Presentation was a key question that was posed several times in the comments and relates to the question of adding captions.  When I was preparing the photos and the strip image I had given some thought to combining them, at least providing some sort of key that located the individual photographs within the strip.  I concluded that this would not work well with the presentation as an assignment, however, in a gallery setting I think it would work well.  Below is a rather rudimentary sketch of an exhibition space for the photographs:

The viewer would enter the room and be faced by a wall opposite on which would be a textual narrative of the street and it's people containing a few images that relate to the development of the space, e.g. Google street view as used in my submission.  Then on either side of the narrative the two walls could contain the "Street", the strip photo running along each side from North to South as you walk into the room, East on the left and West on the right.  The individual photographs could then be located on the wall roughly at the position relative to the strip at which they were taken.  For this to work I would need more than the 15 images used in my submission.  If exhibited in the locale local people could then add there own photographs to the wall, adding in the people that are absent in my imagery.  If they take the photo and exhibit it themselves, they bypass the legal issue.  Perhaps a series of "selfies" taken using a polaroid available in the exhibit space which would then be attached to the wall where they live.

This also brings me to the vexed subject of the strip photo and the fact that one image is inverted.  I am not alone in this treatment, Ed Ruscha did the same, and I suspect for the same reason.  On the strip the photos read from South to North, with the West side at the top and the East at the bottom.  This enables the viewer to metaphorically walk along the photograph looking left and right.  If I was not to invert the East side, then the photos would not align correctly.  The alternate would be to have South to North on the top and North to South on the bottom, then the photos could be correctly aligned.  However, in that case I think it might be better to have the photos as two separate objects, as there would be no spatial  relation between the top and bottom.  I have yet to resolve how I will print and display this image.  The OCA specifically states no rolled art work, however, a scroll might be the logical way to present this.  I am considering buying some continuous feed paper and creating a single very long image.  This will keep me busy for a while.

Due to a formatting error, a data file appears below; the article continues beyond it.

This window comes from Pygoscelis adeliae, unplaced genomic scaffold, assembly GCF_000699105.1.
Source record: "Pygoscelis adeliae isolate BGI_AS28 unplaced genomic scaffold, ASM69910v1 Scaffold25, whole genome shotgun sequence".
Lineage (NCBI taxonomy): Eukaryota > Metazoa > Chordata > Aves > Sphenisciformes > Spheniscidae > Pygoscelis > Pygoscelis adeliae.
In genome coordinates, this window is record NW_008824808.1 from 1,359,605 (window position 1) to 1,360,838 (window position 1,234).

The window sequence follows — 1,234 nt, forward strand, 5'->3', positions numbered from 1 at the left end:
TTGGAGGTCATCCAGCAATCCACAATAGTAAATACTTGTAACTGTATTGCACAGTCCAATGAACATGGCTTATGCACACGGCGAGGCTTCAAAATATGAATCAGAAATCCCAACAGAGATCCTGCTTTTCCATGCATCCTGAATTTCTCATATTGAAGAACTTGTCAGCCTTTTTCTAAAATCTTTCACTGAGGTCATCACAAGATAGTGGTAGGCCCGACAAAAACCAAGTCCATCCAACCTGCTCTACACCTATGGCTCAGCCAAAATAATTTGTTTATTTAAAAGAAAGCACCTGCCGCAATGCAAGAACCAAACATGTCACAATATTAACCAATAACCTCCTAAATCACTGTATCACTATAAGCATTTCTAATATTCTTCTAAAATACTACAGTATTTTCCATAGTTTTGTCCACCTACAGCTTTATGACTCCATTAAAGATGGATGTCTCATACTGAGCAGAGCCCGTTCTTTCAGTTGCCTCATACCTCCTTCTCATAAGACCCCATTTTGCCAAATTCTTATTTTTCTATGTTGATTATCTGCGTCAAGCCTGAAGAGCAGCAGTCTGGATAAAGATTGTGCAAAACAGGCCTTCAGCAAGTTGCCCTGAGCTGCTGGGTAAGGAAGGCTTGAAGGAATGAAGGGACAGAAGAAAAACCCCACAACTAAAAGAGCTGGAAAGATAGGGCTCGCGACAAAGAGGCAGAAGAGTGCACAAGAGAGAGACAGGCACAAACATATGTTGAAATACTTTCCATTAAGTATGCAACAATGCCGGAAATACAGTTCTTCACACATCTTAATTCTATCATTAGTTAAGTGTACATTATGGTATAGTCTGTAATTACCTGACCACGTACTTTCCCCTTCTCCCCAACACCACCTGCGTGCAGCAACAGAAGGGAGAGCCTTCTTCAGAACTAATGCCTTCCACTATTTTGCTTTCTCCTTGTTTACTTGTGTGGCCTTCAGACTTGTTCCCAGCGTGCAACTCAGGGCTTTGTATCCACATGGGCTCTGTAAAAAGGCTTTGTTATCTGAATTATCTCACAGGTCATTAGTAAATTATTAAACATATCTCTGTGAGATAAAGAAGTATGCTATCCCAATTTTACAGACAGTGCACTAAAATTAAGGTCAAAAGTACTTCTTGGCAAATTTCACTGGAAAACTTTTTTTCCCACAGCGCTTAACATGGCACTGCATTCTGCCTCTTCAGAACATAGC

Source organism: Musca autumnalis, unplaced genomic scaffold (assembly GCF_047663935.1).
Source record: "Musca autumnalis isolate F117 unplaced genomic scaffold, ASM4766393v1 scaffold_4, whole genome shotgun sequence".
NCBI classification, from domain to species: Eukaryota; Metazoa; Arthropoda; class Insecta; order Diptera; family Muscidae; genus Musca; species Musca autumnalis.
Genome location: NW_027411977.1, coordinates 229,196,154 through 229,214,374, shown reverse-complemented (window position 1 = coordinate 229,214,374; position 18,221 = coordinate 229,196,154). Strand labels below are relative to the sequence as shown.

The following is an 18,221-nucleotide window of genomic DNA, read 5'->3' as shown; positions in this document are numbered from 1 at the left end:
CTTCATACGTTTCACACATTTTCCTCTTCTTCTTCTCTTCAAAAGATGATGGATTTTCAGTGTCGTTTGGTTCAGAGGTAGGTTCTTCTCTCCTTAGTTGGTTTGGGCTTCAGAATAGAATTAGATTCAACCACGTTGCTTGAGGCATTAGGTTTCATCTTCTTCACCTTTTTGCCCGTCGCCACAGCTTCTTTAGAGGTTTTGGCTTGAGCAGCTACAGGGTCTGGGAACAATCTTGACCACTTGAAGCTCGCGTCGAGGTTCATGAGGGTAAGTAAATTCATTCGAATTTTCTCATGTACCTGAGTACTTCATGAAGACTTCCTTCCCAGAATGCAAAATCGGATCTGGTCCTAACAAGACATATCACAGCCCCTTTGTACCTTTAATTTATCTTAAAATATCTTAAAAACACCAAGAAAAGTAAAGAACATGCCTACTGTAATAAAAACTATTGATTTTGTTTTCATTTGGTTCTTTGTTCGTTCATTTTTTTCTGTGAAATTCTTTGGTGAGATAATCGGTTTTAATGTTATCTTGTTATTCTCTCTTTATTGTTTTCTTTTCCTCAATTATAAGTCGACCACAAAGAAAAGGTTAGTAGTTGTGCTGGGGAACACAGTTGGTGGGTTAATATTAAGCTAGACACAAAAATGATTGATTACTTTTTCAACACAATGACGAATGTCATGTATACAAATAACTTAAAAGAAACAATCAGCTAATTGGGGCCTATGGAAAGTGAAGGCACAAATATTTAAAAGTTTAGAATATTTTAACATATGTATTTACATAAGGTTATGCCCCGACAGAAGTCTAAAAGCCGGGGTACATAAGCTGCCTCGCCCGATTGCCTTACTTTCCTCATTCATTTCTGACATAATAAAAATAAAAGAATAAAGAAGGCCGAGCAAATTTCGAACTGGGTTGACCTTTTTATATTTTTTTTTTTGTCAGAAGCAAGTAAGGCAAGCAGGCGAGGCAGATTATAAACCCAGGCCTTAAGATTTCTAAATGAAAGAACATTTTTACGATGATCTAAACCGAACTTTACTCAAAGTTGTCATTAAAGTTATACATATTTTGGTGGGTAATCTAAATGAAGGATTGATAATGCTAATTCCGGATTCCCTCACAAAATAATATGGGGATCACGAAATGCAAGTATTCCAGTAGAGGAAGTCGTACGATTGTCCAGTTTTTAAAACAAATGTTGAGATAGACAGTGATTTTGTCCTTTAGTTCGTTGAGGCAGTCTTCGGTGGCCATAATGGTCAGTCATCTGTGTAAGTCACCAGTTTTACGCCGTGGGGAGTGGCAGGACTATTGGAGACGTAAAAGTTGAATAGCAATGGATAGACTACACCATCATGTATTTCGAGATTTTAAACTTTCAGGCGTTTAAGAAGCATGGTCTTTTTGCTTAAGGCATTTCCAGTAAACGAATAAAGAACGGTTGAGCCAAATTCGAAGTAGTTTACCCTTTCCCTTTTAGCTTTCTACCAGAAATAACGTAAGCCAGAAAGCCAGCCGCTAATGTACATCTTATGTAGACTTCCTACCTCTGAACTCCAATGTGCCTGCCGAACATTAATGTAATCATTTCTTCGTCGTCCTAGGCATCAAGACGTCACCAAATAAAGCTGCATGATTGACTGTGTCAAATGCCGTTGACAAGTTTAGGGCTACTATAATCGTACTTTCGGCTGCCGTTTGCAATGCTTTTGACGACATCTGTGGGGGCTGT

What pleased me most was a comment that this work showed the ongoing development of my own voice.  This is a critical piece of feedback as I have felt that during Social Documentary that I have somewhat lost my way and my photographs no longer reflected my perspective on the world, rather a series of objects designed to meet a brief.  That is not a problem in of itself, meeting a brief is key to a commercial approach to photography, however, I am doing this for the art not the money.  My own voice is very critical to me.  I want my photographs to reflect who I am (good and bad) and to be an outlet for creativity.

I will need to carefully consider how to present this course for assessment, address the fact that I have not completed all the projects and also express what I have learnt and how that will inform my ongoing studies.  To conclude, this has been the most satisfying of all the assignments I have undertaken for this course, because I chose to bend the rules ad take a risk with both presentation and content.  That is a key lesson and one I will keep in mind...